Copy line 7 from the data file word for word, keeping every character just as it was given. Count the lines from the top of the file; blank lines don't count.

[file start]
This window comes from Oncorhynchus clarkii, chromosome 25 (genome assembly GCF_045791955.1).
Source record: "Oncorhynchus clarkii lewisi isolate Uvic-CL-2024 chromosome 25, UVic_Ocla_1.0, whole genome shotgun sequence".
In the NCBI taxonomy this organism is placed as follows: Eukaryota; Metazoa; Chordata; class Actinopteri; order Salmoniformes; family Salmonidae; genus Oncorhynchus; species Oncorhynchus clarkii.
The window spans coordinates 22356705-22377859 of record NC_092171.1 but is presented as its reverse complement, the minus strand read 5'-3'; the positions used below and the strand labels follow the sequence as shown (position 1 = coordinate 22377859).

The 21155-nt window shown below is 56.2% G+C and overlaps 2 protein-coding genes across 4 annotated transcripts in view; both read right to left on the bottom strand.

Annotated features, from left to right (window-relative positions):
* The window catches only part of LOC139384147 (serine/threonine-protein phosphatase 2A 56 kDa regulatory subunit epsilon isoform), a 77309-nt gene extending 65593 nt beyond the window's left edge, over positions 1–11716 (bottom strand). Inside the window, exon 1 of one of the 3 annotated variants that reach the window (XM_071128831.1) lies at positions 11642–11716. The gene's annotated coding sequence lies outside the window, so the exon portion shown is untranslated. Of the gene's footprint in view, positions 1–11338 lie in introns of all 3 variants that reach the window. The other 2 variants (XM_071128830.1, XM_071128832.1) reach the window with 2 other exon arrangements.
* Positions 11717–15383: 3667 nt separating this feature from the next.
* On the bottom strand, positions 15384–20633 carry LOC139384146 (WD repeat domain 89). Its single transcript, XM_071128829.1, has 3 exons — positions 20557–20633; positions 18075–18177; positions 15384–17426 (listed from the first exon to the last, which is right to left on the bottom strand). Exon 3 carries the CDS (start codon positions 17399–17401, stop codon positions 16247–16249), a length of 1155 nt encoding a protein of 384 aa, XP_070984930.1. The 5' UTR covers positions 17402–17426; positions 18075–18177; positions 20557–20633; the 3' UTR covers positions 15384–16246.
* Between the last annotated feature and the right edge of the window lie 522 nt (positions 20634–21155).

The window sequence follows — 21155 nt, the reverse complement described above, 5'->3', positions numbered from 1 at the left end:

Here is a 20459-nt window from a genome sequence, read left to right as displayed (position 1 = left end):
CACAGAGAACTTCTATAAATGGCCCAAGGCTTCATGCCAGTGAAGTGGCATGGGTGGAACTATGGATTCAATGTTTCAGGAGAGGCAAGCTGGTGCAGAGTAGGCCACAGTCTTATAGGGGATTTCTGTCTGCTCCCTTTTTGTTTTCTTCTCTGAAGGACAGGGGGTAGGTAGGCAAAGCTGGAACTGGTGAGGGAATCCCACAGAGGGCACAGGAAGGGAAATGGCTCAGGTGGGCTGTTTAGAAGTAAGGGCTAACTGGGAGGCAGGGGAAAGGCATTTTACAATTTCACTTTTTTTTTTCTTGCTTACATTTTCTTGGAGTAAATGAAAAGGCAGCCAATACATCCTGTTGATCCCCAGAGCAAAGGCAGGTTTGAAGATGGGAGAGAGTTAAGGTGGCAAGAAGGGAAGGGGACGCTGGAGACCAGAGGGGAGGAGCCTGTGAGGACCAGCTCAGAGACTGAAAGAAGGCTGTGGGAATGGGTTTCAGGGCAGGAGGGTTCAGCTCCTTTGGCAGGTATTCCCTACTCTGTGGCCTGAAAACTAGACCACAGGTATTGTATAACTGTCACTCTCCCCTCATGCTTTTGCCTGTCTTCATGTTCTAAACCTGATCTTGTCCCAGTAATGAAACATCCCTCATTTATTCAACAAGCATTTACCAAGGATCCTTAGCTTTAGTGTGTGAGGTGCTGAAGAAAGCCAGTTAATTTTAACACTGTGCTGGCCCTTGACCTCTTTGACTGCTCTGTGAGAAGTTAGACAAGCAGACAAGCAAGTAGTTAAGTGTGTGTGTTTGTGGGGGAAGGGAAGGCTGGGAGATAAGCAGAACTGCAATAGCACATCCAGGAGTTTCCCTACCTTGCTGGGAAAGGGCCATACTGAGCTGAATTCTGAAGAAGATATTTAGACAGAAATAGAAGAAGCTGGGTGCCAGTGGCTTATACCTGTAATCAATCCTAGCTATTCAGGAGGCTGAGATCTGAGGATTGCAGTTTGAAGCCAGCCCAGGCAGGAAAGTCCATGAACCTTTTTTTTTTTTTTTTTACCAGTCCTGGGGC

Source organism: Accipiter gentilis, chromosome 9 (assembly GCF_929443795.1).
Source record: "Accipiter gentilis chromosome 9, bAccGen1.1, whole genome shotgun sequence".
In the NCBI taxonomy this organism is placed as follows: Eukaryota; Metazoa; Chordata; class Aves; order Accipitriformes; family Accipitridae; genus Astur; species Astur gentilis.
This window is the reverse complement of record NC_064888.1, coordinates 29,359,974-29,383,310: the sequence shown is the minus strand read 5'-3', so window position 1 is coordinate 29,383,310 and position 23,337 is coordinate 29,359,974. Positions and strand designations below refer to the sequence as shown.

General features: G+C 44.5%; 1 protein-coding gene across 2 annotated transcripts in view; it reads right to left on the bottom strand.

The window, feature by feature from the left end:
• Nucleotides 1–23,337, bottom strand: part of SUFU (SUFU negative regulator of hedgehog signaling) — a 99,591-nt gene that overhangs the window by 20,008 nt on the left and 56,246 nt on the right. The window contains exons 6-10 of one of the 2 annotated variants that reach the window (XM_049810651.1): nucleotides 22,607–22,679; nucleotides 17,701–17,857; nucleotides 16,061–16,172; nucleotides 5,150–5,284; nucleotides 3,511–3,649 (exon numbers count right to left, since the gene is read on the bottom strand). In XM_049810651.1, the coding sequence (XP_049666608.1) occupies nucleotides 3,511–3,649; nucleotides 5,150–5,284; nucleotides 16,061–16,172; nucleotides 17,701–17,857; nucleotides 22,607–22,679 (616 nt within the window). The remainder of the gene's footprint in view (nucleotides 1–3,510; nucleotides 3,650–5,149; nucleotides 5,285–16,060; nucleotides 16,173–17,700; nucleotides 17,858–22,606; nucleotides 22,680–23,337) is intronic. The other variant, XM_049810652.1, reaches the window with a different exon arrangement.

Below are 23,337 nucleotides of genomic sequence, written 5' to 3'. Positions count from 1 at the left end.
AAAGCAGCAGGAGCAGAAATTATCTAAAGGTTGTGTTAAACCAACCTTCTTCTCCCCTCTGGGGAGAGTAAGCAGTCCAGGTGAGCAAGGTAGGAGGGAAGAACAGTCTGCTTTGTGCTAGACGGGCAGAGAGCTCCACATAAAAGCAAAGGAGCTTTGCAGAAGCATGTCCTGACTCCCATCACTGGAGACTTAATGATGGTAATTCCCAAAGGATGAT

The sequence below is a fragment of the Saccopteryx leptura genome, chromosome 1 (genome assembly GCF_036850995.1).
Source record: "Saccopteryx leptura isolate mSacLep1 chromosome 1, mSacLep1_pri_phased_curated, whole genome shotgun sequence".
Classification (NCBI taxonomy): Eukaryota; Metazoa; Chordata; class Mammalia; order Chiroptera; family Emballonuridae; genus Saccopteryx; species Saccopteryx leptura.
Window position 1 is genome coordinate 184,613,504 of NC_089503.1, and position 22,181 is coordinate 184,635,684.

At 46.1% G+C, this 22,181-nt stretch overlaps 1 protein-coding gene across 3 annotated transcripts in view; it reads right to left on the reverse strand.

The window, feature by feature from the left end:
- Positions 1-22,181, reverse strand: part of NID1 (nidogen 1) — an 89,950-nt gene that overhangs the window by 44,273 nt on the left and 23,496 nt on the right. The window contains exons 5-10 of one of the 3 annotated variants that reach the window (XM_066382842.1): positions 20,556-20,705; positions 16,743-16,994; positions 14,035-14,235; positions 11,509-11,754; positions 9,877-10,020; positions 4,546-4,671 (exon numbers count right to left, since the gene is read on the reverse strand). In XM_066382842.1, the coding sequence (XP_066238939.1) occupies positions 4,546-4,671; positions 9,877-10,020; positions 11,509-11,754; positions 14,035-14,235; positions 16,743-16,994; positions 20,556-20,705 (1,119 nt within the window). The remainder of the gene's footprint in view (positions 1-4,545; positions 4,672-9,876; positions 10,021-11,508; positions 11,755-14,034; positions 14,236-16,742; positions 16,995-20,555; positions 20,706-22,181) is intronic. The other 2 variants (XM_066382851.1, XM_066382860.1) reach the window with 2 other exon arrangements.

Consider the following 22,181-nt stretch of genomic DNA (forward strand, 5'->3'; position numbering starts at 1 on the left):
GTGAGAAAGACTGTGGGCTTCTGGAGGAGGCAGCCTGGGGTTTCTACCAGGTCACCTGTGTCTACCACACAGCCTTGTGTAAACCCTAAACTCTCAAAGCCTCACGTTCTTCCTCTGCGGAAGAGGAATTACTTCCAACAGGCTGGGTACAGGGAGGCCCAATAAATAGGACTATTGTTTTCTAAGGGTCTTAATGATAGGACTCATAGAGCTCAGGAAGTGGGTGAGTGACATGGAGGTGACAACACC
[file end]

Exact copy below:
* The window catches only part of LOC139384147 (serine/threonine-protein phosphatase 2A 56 kDa regulatory subunit epsilon isoform), a 77309-nt gene extending 65593 nt beyond the window's left edge, over positions 1–11716 (bottom strand). Inside the window, exon 1 of one of the 3 annotated variants that reach the window (XM_071128831.1) lies at positions 11642–11716. The gene's annotated coding sequence lies outside the window, so the exon portion shown is untranslated. Of the gene's footprint in view, positions 1–11338 lie in introns of all 3 variants that reach the window. The other 2 variants (XM_071128830.1, XM_071128832.1) reach the window with 2 other exon arrangements.